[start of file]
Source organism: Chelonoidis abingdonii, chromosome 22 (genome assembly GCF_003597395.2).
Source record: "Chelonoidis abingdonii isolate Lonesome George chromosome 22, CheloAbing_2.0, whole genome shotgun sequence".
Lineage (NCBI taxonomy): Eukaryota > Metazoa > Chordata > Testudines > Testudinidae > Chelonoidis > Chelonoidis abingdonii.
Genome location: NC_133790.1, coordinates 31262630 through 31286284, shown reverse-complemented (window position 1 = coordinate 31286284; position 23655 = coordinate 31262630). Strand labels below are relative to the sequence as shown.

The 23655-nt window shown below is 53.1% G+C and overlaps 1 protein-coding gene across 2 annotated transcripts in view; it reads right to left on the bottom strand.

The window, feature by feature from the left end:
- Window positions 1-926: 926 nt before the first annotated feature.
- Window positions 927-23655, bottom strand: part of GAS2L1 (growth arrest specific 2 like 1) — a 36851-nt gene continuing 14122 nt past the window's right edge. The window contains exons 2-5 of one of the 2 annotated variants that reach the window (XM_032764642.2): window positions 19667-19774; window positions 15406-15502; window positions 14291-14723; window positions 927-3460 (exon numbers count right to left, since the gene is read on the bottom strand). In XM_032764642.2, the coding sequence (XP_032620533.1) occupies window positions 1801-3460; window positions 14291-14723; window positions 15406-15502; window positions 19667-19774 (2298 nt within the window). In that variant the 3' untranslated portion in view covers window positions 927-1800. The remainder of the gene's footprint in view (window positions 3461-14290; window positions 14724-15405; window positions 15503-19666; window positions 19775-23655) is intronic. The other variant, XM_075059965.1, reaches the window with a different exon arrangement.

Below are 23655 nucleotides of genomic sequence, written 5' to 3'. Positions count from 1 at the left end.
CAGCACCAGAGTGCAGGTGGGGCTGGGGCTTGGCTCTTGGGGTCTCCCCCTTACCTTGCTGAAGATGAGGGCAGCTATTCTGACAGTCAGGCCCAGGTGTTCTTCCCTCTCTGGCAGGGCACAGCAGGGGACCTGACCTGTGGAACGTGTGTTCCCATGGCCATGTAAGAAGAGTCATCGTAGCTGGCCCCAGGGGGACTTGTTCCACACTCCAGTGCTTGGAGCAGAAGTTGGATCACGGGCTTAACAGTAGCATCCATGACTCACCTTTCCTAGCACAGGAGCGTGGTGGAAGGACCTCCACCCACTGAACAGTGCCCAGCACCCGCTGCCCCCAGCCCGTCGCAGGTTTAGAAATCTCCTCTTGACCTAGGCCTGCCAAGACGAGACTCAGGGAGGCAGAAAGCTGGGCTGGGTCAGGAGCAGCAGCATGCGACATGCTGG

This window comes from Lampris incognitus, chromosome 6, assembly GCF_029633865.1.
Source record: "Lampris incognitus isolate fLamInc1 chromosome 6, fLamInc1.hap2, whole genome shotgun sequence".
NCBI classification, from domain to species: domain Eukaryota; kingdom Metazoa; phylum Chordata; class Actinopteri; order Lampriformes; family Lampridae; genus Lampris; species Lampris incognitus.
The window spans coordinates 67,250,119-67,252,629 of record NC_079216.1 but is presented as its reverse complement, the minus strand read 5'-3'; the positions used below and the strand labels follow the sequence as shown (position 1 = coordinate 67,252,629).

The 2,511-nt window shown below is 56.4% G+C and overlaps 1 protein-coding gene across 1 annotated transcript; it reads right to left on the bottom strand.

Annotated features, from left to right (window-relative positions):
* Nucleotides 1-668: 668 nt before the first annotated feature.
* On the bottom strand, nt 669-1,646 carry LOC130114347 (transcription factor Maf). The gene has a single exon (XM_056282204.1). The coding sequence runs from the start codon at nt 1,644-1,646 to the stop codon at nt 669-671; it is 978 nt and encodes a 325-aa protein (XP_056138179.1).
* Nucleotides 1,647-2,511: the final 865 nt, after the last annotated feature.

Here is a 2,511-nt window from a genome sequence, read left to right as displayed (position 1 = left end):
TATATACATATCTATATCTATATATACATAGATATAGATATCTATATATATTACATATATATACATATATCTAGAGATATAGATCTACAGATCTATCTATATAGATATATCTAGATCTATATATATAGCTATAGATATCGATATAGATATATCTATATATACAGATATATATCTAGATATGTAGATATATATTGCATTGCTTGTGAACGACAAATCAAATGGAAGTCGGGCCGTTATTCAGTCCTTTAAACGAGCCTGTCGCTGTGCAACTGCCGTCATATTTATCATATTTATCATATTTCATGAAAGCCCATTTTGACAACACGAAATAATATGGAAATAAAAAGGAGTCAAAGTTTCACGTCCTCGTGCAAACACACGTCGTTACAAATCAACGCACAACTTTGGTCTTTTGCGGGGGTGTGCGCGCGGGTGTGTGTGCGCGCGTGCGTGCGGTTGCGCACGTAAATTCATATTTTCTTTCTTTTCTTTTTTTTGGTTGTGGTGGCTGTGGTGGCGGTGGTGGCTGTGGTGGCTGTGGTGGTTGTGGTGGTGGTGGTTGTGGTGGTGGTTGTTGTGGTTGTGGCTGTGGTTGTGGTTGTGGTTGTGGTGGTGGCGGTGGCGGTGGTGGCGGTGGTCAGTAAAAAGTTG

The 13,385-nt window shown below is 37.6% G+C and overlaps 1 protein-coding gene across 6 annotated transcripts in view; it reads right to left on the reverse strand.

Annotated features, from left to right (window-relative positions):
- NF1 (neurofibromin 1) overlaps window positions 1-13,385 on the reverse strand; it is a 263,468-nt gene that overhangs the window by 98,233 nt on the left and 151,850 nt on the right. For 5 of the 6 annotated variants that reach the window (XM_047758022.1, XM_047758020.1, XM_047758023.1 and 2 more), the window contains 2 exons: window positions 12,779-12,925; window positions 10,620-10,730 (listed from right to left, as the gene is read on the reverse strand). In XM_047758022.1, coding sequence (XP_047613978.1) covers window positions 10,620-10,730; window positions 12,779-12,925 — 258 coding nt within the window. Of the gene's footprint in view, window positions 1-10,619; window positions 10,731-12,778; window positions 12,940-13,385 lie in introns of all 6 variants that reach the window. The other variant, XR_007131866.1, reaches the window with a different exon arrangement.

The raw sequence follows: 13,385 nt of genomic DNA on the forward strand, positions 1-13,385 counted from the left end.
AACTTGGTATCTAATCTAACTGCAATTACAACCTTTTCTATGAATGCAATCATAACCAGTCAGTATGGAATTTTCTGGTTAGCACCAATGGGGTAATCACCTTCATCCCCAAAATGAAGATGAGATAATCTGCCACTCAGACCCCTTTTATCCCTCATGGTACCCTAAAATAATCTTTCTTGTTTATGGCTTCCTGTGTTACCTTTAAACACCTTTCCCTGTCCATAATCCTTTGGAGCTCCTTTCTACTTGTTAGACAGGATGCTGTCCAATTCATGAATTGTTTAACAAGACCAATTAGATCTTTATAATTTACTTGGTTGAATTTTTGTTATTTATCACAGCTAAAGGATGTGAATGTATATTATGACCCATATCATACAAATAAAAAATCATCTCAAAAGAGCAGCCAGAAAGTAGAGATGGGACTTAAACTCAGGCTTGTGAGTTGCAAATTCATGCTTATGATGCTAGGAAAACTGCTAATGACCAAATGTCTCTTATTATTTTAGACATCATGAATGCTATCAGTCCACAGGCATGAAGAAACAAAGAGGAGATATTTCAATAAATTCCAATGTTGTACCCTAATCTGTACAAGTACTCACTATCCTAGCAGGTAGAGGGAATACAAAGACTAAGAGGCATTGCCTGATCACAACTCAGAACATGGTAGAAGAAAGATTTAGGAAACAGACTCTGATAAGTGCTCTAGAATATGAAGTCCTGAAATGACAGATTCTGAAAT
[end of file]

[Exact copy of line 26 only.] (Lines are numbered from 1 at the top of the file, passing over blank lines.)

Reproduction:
AACTTGGTATCTAATCTAACTGCAATTACAACCTTTTCTATGAATGCAATCATAACCAGTCAGTATGGAATTTTCTGGTTAGCACCAATGGGGTAATCACCTTCATCCCCAAAATGAAGATGAGATAATCTGCCACTCAGACCCCTTTTATCCCTCATGGTACCCTAAAATAATCTTTCTTGTTTATGGCTTCCTGTGTTACCTTTAAACACCTTTCCCTGTCCATAATCCTTTGGAGCTCCTTTCTACTTGTTAGACAGGATGCTGTCCAATTCATGAATTGTTTAACAAGACCAATTAGATCTTTATAATTTACTTGGTTGAATTTTTGTTATTTATCACAGCTAAAGGATGTGAATGTATATTATGACCCATATCATACAAATAAAAAATCATCTCAAAAGAGCAGCCAGAAAGTAGAGATGGGACTTAAACTCAGGCTTGTGAGTTGCAAATTCATGCTTATGATGCTAGGAAAACTGCTAATGACCAAATGTCTCTTATTATTTTAGACATCATGAATGCTATCAGTCCACAGGCATGAAGAAACAAAGAGGAGATATTTCAATAAATTCCAATGTTGTACCCTAATCTGTACAAGTACTCACTATCCTAGCAGGTAGAGGGAATACAAAGACTAAGAGGCATTGCCTGATCACAACTCAGAACATGGTAGAAGAAAGATTTAGGAAACAGACTCTGATAAGTGCTCTAGAATATGAAGTCCTGAAATGACAGATTCTGAAAT